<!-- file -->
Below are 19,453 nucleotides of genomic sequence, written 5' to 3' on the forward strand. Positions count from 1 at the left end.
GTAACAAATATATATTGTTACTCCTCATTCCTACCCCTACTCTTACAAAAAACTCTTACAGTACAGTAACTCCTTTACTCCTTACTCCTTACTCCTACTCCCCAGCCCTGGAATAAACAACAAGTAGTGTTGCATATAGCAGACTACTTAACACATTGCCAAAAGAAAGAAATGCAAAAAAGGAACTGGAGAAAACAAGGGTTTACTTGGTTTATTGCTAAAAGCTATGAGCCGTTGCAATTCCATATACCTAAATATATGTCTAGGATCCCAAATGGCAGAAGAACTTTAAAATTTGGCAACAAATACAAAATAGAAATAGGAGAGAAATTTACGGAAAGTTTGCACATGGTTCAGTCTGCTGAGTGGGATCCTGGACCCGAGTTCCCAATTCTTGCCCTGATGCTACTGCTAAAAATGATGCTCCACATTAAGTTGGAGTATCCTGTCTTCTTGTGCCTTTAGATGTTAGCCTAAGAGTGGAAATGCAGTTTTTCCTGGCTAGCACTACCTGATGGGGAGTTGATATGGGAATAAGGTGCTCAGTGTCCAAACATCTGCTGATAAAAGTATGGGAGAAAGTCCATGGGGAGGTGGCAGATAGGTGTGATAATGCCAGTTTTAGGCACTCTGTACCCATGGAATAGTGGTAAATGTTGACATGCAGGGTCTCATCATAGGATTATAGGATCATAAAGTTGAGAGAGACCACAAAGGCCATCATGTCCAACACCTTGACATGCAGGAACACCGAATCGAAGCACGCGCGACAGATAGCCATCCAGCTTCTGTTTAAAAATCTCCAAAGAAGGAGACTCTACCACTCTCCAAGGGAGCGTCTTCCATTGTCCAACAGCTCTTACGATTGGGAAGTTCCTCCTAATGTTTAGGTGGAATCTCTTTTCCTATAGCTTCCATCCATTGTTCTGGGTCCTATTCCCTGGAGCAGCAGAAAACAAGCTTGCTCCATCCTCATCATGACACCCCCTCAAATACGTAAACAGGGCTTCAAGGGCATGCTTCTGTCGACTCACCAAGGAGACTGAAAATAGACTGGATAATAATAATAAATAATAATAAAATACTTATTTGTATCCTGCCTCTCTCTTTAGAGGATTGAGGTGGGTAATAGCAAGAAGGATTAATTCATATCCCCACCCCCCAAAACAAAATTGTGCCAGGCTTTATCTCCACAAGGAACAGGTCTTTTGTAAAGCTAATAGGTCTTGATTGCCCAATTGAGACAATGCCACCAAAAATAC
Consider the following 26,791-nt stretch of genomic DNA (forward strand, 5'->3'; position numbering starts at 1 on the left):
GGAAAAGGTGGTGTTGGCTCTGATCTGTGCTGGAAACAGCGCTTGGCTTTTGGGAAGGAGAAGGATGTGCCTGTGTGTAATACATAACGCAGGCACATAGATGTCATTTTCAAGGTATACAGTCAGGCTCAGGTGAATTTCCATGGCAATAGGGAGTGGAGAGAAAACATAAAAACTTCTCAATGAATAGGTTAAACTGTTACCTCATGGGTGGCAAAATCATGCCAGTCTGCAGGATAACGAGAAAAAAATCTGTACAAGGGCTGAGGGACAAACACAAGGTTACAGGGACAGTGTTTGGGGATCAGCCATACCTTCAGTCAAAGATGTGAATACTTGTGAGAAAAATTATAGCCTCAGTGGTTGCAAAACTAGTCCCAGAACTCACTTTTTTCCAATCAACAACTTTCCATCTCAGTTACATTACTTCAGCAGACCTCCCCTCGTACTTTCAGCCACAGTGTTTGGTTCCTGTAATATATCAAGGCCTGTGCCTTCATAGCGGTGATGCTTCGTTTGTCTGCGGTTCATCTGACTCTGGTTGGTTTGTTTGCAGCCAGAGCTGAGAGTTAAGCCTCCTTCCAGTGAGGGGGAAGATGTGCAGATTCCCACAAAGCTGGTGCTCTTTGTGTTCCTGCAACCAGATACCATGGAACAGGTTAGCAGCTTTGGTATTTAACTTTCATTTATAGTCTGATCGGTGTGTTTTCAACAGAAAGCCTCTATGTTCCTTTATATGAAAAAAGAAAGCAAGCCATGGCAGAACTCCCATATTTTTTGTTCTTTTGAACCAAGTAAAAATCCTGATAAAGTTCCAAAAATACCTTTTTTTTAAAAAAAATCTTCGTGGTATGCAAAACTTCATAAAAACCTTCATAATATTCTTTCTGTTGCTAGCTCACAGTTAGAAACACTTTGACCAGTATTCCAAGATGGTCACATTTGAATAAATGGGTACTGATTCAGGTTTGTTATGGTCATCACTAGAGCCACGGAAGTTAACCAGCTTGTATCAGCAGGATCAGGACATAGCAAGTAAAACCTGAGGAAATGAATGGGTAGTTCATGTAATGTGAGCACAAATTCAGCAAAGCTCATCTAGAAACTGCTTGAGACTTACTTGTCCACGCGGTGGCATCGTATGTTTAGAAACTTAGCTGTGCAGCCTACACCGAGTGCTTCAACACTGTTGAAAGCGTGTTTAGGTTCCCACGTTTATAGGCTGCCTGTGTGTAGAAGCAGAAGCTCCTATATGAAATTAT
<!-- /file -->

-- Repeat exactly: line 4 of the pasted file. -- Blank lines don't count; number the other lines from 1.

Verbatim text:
GGAAAAGGTGGTGTTGGCTCTGATCTGTGCTGGAAACAGCGCTTGGCTTTTGGGAAGGAGAAGGATGTGCCTGTGTGTAATACATAACGCAGGCACATAGATGTCATTTTCAAGGTATACAGTCAGGCTCAGGTGAATTTCCATGGCAATAGGGAGTGGAGAGAAAACATAAAAACTTCTCAATGAATAGGTTAAACTGTTACCTCATGGGTGGCAAAATCATGCCAGTCTGCAGGATAACGAGAAAAAAATCTGTACAAGGGCTGAGGGACAAACACAAGGTTACAGGGACAGTGTTTGGGGATCAGCCATACCTTCAGTCAAAGATGTGAATACTTGTGAGAAAAATTATAGCCTCAGTGGTTGCAAAACTAGTCCCAGAACTCACTTTTTTCCAATCAACAACTTTCCATCTCAGTTACATTACTTCAGCAGACCTCCCCTCGTACTTTCAGCCACAGTGTTTGGTTCCTGTAATATATCAAGGCCTGTGCCTTCATAGCGGTGATGCTTCGTTTGTCTGCGGTTCATCTGACTCTGGTTGGTTTGTTTGCAGCCAGAGCTGAGAGTTAAGCCTCCTTCCAGTGAGGGGGAAGATGTGCAGATTCCCACAAAGCTGGTGCTCTTTGTGTTCCTGCAACCAGATACCATGGAACAGGTTAGCAGCTTTGGTATTTAACTTTCATTTATAGTCTGATCGGTGTGTTTTCAACAGAAAGCCTCTATGTTCCTTTATATGAAAAAAGAAAGCAAGCCATGGCAGAACTCCCATATTTTTTGTTCTTTTGAACCAAGTAAAAATCCTGATAAAGTTCCAAAAATACCTTTTTTTTAAAAAAAATCTTCGTGGTATGCAAAACTTCATAAAAACCTTCATAATATTCTTTCTGTTGCTAGCTCACAGTTAGAAACACTTTGACCAGTATTCCAAGATGGTCACATTTGAATAAATGGGTACTGATTCAGGTTTGTTATGGTCATCACTAGAGCCACGGAAGTTAACCAGCTTGTATCAGCAGGATCAGGACATAGCAAGTAAAACCTGAGGAAATGAATGGGTAGTTCATGTAATGTGAGCACAAATTCAGCAAAGCTCATCTAGAAACTGCTTGAGACTTACTTGTCCACGCGGTGGCATCGTATGTTTAGAAACTTAGCTGTGCAGCCTACACCGAGTGCTTCAACACTGTTGAAAGCGTGTTTAGGTTCCCACGTTTATAGGCTGCCTGTGTGTAGAAGCAGAAGCTCCTATATGAAATTAT